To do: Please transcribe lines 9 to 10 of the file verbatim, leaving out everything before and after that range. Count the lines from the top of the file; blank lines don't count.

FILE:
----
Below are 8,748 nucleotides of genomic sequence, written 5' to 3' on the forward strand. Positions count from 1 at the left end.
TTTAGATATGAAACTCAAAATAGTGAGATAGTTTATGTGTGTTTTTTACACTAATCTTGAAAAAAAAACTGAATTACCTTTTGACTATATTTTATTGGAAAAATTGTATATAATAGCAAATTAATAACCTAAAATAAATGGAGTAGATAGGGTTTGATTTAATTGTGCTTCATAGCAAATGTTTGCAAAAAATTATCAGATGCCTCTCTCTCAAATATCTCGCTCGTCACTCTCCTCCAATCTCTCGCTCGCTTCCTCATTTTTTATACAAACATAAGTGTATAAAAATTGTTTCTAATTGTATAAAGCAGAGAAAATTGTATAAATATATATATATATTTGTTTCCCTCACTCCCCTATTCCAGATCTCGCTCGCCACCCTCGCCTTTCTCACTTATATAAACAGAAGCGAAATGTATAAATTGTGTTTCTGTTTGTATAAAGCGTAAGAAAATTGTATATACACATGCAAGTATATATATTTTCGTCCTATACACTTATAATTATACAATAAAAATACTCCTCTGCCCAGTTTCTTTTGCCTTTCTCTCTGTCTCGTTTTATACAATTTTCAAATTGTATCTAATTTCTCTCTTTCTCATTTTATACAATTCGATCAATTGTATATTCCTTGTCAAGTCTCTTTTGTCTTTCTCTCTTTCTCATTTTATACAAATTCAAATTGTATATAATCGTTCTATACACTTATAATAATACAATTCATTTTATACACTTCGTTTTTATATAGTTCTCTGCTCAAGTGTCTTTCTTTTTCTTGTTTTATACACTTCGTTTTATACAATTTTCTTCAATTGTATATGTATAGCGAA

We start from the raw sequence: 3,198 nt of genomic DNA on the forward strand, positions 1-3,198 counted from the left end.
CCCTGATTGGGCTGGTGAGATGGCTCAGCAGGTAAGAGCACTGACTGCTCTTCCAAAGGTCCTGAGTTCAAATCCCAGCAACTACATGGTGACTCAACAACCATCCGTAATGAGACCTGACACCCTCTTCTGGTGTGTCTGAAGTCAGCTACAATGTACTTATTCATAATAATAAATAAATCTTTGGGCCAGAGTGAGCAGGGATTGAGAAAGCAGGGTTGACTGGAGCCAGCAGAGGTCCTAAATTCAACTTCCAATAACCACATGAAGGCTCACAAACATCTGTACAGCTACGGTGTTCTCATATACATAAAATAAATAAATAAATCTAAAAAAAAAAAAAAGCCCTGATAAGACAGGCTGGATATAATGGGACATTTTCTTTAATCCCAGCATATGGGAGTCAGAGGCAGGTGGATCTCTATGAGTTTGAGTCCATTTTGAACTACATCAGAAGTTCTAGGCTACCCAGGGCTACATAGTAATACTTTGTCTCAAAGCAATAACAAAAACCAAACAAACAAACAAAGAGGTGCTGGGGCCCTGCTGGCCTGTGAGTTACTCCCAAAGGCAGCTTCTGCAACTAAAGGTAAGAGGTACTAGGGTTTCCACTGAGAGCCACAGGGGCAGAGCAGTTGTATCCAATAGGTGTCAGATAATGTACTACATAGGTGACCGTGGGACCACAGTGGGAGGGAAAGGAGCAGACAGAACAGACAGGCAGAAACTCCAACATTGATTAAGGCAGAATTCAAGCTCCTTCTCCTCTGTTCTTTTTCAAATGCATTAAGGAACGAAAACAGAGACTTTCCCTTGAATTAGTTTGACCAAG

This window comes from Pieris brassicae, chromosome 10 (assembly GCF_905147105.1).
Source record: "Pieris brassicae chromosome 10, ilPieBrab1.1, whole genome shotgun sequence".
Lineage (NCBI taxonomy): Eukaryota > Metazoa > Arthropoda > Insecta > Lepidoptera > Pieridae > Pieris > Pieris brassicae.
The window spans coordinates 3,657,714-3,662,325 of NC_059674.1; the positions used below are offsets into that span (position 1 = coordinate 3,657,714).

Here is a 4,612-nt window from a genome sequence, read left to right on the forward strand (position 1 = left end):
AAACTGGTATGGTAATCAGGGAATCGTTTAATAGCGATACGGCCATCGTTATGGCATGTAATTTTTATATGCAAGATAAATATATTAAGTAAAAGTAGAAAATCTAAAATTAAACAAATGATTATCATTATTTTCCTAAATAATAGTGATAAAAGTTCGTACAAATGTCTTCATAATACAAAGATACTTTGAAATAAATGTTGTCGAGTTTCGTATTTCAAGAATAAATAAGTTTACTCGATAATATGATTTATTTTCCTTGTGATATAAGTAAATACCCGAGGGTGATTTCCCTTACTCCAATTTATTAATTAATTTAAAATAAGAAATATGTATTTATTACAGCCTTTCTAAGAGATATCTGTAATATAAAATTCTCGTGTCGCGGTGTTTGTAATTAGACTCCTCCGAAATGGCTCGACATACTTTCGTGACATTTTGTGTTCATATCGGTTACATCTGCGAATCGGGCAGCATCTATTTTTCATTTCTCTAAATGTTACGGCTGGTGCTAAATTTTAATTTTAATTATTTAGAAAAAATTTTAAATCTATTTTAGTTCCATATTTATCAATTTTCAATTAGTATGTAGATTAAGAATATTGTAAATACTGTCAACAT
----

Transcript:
Here is a 4,612-nt window from a genome sequence, read left to right on the forward strand (position 1 = left end):
AAACTGGTATGGTAATCAGGGAATCGTTTAATAGCGATACGGCCATCGTTATGGCATGTAATTTTTATATGCAAGATAAATATATTAAGTAAAAGTAGAAAATCTAAAATTAAACAAATGATTATCATTATTTTCCTAAATAATAGTGATAAAAGTTCGTACAAATGTCTTCATAATACAAAGATACTTTGAAATAAATGTTGTCGAGTTTCGTATTTCAAGAATAAATAAGTTTACTCGATAATATGATTTATTTTCCTTGTGATATAAGTAAATACCCGAGGGTGATTTCCCTTACTCCAATTTATTAATTAATTTAAAATAAGAAATATGTATTTATTACAGCCTTTCTAAGAGATATCTGTAATATAAAATTCTCGTGTCGCGGTGTTTGTAATTAGACTCCTCCGAAATGGCTCGACATACTTTCGTGACATTTTGTGTTCATATCGGTTACATCTGCGAATCGGGCAGCATCTATTTTTCATTTCTCTAAATGTTACGGCTGGTGCTAAATTTTAATTTTAATTATTTAGAAAAAATTTTAAATCTATTTTAGTTCCATATTTATCAATTTTCAATTAGTATGTAGATTAAGAATATTGTAAATACTGTCAACAT